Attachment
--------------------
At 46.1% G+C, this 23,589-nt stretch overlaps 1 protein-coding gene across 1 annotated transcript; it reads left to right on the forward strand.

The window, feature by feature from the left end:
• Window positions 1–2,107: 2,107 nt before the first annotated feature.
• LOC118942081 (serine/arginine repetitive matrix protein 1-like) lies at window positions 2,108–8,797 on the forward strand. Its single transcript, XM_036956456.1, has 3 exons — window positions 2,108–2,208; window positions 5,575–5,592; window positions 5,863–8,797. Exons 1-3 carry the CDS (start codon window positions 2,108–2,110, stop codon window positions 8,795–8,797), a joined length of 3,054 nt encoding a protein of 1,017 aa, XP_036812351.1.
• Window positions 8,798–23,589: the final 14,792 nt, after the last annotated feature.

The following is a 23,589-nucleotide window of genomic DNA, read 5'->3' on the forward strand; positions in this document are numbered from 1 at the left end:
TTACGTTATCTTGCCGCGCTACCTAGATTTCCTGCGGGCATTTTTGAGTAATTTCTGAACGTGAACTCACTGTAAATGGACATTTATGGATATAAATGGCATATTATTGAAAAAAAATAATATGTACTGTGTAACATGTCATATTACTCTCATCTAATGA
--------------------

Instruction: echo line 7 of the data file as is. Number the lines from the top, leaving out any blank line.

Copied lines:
TTACGTTATCTTGCCGCGCTACCTAGATTTCCTGCGGGCATTTTTGAGTAATTTCTGAACGTGAACTCACTGTAAATGGACATTTATGGATATAAATGGCATATTATTGAAAAAAAATAATATGTACTGTGTAACATGTCATATTACTCTCATCTAATGA